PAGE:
In California, your privilege to drive may be taken away under many different circumstances. If taken away, and then caught driving, you can be convicted of driving with a suspended license. You can be arrested, and face the possibility of jail time. The severity of these penalties will depend on the reason your license was originally suspended.
Suspension Because of a DUI
When arrested on suspicion of driving under the influence (Vehicle Code Sections 23152a and 23152b) your license can be suspended. This suspension occurs either due to an administrative suspension by the DMV after 30 days, or due to a conviction of either 23152(a) or 23152(b). This can cause two different suspensions and, consequently, two different vehicle code sections which can be used to prosecute a person for driving with a suspended license.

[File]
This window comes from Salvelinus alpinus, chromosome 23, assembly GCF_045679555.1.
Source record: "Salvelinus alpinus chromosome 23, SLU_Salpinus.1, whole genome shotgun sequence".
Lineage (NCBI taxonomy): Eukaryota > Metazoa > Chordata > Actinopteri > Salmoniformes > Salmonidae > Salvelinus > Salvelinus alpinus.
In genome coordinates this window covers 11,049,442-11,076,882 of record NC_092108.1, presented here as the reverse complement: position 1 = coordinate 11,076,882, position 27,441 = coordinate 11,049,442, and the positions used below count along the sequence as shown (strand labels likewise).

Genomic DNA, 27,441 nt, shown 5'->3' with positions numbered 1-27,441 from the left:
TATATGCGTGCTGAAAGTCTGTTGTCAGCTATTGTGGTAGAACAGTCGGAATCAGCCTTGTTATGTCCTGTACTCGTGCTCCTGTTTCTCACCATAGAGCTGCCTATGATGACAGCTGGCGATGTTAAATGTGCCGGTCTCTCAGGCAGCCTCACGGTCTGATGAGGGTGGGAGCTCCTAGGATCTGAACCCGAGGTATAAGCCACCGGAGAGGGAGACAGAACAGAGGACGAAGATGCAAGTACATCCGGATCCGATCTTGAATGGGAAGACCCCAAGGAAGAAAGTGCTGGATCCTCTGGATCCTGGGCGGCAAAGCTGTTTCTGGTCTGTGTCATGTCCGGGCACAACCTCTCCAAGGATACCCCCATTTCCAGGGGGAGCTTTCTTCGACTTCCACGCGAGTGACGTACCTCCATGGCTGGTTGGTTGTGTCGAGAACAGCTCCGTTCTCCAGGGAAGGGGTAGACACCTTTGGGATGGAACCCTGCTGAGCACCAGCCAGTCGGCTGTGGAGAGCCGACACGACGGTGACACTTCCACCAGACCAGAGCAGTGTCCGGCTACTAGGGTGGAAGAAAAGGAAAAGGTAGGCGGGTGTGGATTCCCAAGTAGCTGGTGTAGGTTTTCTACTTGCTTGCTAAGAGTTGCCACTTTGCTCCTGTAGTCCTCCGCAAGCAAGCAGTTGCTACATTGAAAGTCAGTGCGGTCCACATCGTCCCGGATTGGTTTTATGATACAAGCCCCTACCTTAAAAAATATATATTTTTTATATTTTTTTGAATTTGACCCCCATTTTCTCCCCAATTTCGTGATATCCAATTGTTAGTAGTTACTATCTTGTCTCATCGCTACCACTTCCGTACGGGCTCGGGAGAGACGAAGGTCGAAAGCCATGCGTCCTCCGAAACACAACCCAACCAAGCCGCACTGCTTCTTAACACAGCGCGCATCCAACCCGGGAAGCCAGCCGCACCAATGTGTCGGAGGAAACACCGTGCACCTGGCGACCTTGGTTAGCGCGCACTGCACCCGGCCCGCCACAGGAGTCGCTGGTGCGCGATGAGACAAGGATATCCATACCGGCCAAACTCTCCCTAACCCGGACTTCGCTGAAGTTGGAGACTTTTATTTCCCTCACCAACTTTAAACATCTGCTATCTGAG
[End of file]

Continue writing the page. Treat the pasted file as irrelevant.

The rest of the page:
A citation for violating California Vehicle Code Section 14601.5 comes when a person is driving on a suspended license due to an administrative suspension from the DMV after a DUI arrest. The DMV suspends your license 30 days after an arrest for violating vehicle code section 23152(b). You may contest this arrest, but only have 10 days to request a hearing with the DMV.
If convicted of driving on a suspended license in violation of CVC 14601.5, you can face mandatory jail time, thousands of dollars in fines, and a probation term of up to five years.
A person is charged with violating California Vehicle Code Section 14601.2 when they are driving a vehicle and their license is suspended due to a DUI conviction. A violation here carries a minimum of 10 days of jail time, potentially thousands of dollars in fines, a probation term, and the possibility that an ignition interlock device would be required to be installed.
Suspension for Unpaid Tickets/Failure to Appear – 14601.1